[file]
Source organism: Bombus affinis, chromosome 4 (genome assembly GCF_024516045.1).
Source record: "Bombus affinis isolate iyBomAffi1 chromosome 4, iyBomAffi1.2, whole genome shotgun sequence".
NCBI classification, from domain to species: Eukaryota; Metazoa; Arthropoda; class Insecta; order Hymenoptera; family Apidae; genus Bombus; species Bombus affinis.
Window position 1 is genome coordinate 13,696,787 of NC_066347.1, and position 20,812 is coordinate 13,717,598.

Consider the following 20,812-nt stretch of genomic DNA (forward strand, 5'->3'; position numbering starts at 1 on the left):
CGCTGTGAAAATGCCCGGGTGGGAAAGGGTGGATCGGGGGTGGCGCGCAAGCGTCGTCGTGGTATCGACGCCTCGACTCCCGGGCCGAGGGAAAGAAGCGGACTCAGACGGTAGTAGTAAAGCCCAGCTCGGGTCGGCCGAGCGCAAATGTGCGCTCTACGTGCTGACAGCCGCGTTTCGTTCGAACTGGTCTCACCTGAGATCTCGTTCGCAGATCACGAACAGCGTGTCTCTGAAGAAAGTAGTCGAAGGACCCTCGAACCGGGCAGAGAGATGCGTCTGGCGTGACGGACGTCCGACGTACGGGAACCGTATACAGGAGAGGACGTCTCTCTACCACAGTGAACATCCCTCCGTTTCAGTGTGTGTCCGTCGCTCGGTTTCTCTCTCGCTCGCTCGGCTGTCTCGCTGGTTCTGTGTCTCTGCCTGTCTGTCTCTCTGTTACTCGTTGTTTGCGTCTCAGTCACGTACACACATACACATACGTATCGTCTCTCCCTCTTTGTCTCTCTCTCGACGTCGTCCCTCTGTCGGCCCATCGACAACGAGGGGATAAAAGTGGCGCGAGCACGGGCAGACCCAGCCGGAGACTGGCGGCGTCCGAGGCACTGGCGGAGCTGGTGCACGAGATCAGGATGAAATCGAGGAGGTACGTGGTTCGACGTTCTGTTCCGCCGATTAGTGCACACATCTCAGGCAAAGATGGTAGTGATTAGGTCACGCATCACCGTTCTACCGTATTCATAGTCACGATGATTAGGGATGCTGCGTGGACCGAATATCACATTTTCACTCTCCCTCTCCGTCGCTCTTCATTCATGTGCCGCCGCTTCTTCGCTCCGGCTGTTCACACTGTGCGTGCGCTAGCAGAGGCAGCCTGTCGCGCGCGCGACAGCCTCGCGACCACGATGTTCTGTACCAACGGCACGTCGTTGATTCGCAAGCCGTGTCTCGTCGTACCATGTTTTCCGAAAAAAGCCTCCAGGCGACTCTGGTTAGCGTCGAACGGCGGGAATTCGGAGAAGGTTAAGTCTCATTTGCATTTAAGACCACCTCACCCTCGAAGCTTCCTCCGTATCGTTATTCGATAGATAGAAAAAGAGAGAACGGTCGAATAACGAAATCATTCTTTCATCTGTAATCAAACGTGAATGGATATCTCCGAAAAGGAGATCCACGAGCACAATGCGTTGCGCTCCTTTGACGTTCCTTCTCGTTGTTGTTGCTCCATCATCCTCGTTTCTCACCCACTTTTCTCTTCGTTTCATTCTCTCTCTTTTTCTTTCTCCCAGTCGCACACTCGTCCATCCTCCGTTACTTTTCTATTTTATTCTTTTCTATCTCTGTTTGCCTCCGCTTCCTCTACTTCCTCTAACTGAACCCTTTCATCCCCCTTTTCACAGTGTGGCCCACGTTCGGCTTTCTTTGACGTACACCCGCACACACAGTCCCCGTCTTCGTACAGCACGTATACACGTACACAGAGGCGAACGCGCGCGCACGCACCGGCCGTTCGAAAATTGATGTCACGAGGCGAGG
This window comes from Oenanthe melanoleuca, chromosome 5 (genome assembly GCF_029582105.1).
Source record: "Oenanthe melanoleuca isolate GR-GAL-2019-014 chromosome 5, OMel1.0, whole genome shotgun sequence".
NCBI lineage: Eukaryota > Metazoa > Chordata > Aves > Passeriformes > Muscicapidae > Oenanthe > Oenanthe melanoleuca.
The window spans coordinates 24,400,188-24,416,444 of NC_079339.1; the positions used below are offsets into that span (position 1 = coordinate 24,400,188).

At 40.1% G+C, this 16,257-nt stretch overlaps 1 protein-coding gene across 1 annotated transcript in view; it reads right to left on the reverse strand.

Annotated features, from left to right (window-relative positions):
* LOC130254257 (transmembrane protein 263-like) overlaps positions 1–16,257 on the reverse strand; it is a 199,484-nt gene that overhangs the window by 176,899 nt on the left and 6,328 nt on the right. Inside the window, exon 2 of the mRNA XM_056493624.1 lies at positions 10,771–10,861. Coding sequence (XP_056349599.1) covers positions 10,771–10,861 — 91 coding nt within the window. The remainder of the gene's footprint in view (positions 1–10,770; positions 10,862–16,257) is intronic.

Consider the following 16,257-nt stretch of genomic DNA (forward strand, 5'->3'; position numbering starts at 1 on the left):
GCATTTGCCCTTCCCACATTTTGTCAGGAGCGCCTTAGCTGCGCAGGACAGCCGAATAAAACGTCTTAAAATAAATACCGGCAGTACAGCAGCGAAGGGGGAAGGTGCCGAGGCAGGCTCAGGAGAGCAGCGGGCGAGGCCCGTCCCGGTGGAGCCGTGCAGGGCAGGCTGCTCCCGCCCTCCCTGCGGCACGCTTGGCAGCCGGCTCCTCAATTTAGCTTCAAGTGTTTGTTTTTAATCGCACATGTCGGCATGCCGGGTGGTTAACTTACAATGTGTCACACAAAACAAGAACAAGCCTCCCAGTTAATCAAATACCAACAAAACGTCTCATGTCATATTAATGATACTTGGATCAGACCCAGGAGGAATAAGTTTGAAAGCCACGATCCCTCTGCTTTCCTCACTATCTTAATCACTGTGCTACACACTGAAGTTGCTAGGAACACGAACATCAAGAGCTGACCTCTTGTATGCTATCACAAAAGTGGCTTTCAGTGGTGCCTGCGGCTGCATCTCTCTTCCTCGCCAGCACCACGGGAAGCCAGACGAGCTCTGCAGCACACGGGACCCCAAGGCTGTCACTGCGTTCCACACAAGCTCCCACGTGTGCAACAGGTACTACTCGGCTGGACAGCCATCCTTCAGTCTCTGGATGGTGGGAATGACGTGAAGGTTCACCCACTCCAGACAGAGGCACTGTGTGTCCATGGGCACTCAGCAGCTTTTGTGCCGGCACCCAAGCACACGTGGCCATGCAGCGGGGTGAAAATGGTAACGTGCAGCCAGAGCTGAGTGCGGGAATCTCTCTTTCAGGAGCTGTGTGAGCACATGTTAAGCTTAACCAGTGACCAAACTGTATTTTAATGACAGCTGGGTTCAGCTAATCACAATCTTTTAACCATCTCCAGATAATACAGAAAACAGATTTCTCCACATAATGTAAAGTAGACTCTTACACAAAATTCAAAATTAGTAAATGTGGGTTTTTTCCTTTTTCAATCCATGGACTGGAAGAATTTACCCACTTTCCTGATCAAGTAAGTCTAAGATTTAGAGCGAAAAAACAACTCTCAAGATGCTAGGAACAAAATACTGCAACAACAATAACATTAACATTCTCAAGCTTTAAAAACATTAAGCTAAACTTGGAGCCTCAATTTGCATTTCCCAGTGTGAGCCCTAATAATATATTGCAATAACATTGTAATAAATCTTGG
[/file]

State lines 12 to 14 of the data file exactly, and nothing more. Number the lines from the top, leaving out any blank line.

Annotated features, from left to right (window-relative positions):
* LOC130254257 (transmembrane protein 263-like) overlaps positions 1–16,257 on the reverse strand; it is a 199,484-nt gene that overhangs the window by 176,899 nt on the left and 6,328 nt on the right. Inside the window, exon 2 of the mRNA XM_056493624.1 lies at positions 10,771–10,861. Coding sequence (XP_056349599.1) covers positions 10,771–10,861 — 91 coding nt within the window. The remainder of the gene's footprint in view (positions 1–10,770; positions 10,862–16,257) is intronic.

Consider the following 16,257-nt stretch of genomic DNA (forward strand, 5'->3'; position numbering starts at 1 on the left):